Boonen hoping experience will help in his last Milan-San Remo

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Tom Boonen (Quick-Step Floors) says that today’s Milan-San Remo in Italy is a Classic like none other: a seven-hour race that is decided in a two-second sprint on the Via Roma.

The Belgian classics star is retiring this April 9 in Roubaix’s velodrome after Paris-Roubaix. He has won the Tour of Flanders three times and Paris-Roubaix four times, but never Milan-San Remo.

He placed third in 2007 and second in 2010. Today, the 36-year-old will try to help Colombian team-mate Fernando Gaviria sprint to victory against favourites like Peter Sagan (Bora-Hansgrohe) and 2016 winner Arnaud Démare (FDJ).

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“[Oscar] Freire beat me in a straight sprint that day [in 2007],” said Boonen. “I was on [Alessandro] Petacchi’s wheel but he just didn’t have the legs and blocked me when he needed to go. Freire went on the left and I was blocked on the right. But that’s Milan-San Remo. It’s a seven-hour race and then it’s decided in two seconds.”

The race rolls out of Italy’s financial and fashion capital this morning at 10:00 local time. The riders cover 7.4 kilometres over Milan’s paving stones and tram tracks before arriving at kilometre zero.

The 291km race rolls through the Po Valley, climbs the Passo Turchino to Liguria and has a steady crescendo as it travels west along the coastline to San Remo.

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The sun shines warmer in Milan than on the casino town of San Remo today. Wind will blow gently from the north and the mercury will reach 15°C later this afternoon.

“A lot of people think that there’s a lot of time, but sometimes is goes very fast. They think that from Milan we just ride to the coast, but when it’s windy, it’s hard. Some riders are dead when they hit the coast,” added Boonen.

“You have to stay focused and not use too much energy. It’s really seven hours of racing, it’s not just the last to hours you see on television.”


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Along the coast, the riders climb the three capi, the Cipressa and Poggio. At the top of the Poggio there is 5.4km, half downhill and half along the flat, to San Remo.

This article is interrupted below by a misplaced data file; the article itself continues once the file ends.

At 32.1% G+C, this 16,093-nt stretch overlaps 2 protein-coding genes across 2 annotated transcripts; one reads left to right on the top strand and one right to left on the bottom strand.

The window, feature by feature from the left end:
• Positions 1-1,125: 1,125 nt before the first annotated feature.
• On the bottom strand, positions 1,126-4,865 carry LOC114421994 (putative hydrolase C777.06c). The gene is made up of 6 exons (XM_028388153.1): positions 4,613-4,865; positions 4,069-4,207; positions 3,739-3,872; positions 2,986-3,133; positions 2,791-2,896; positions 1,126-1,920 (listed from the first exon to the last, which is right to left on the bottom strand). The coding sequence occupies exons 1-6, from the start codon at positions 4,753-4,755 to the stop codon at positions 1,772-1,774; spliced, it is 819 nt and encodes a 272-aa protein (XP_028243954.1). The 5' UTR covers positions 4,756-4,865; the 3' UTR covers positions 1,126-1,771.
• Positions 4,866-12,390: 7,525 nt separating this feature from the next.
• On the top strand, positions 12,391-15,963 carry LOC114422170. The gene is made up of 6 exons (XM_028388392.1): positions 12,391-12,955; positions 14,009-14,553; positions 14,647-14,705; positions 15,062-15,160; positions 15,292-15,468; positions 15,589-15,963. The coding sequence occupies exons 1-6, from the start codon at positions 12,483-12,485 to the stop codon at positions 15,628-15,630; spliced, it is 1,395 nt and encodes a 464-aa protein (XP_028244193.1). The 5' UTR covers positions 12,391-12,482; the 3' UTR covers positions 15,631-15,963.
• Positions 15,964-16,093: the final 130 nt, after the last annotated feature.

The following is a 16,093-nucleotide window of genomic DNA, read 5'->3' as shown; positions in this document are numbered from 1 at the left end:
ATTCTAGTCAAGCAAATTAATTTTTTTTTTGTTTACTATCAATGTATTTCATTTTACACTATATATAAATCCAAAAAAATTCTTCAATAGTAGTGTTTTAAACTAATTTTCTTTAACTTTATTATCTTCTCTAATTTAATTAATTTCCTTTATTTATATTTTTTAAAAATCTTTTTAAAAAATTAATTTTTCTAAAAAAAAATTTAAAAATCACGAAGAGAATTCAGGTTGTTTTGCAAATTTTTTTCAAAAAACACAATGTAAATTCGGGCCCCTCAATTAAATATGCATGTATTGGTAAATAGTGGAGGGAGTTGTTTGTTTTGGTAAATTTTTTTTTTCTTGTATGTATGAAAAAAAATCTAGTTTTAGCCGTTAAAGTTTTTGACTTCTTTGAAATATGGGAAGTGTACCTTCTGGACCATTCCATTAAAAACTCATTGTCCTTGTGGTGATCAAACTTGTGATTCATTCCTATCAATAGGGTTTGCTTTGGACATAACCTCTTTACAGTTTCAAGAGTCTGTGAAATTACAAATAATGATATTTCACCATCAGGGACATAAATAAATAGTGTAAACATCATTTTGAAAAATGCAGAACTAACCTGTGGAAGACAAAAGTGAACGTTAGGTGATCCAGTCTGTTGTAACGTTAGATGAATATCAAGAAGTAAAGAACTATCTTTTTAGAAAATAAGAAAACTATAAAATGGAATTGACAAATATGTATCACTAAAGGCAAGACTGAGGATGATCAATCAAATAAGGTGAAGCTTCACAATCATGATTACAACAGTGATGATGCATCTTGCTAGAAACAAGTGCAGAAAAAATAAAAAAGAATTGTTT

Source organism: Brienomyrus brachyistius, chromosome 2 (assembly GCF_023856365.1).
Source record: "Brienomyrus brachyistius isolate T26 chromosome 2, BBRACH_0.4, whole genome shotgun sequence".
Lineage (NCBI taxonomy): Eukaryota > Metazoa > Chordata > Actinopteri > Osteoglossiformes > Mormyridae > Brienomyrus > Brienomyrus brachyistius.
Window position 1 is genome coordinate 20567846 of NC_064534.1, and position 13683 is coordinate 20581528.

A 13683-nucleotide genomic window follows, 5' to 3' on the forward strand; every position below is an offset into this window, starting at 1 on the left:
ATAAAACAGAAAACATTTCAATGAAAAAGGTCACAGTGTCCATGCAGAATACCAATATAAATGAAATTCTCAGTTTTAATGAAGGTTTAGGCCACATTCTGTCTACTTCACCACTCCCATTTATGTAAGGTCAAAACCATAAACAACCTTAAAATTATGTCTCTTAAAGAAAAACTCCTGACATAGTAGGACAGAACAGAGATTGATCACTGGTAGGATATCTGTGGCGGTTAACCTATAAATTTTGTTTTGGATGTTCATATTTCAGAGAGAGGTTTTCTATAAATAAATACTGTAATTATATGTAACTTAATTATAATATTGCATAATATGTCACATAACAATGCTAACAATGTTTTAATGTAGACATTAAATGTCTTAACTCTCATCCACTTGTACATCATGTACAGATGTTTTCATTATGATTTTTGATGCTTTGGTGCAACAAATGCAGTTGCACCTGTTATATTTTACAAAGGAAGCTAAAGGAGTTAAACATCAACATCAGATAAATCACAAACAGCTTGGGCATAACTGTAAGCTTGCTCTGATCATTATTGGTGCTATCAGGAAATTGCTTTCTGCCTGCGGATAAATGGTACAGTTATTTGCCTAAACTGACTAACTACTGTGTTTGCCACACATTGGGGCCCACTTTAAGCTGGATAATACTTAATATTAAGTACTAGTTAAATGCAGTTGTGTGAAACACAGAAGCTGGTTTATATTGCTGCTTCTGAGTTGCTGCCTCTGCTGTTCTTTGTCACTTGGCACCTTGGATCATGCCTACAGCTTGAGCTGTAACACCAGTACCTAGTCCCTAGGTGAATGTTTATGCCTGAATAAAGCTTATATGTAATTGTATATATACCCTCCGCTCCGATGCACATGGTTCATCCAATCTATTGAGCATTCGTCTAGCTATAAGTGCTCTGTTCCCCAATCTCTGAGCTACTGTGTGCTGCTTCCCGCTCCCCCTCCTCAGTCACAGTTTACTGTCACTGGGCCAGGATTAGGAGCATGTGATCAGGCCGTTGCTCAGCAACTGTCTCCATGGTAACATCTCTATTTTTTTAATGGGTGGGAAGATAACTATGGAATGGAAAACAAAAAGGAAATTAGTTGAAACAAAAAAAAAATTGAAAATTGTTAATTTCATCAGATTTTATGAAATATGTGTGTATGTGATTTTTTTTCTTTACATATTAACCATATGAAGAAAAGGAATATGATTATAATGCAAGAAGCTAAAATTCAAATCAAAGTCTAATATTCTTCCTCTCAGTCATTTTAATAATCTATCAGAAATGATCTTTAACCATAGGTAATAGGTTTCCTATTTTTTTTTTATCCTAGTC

“Milan-San Remo’s not a difficult race. They go up the Poggio as fast as possible and down as fast as possible, and then they sprint, but there’s always… Every five or six years, there’s something that happens that you didn’t expect, so we’ll see. We have to be prepared for everything.”

As Quick-Step showed in Tirreno-Adriatico’s sixth stage, it has men to attack and sprint. Niki Terpstra launched from far, drew out Sagan, and Gaviria waited to win the sprint.

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Gaviria fell in training on Thursday, hurting his wrist, but the team doctor said that he should be fine for today’s race.

He debuted in Milan-San Remo at 21 years old last year and seemed able to win until he crashed at 300 meters from the finish. Boonen said that Gaviria has the defining characteristics of “true champion.”

“He’s fast, he’s good and he’s one of the most talented guys in the team for his age. It’s only right that he gets a chance to win,” Boonen continued.

“Maybe in 10 or 15 years we’ll be standing here with him and asking why he never won Milan-San Remo, while everybody would have thought he’d win it five times.

“You have to take your chances you get. He’s in good shape and we can put him a good position this year, so he’s got to try to take it.

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“There’s language barrier, he only speaks a few words in Italian and his English is improving, but is not enough to have a conversation with him. He’s improving and learning everything, including how the team works. You can see that it all flows naturally for him.

“He has the brains to make a decision on his own, as he did in the sprint when he won the stage [on Monday]. That defines a true champion.”

A Colombian, or anyone from North or South America, has never won the Italian monument. Two Brits Mark Cavendish and Tom Simpson have their names on the list of winners. Belgian cycling great Eddy Merckx holds the record with seven wins in San Remo.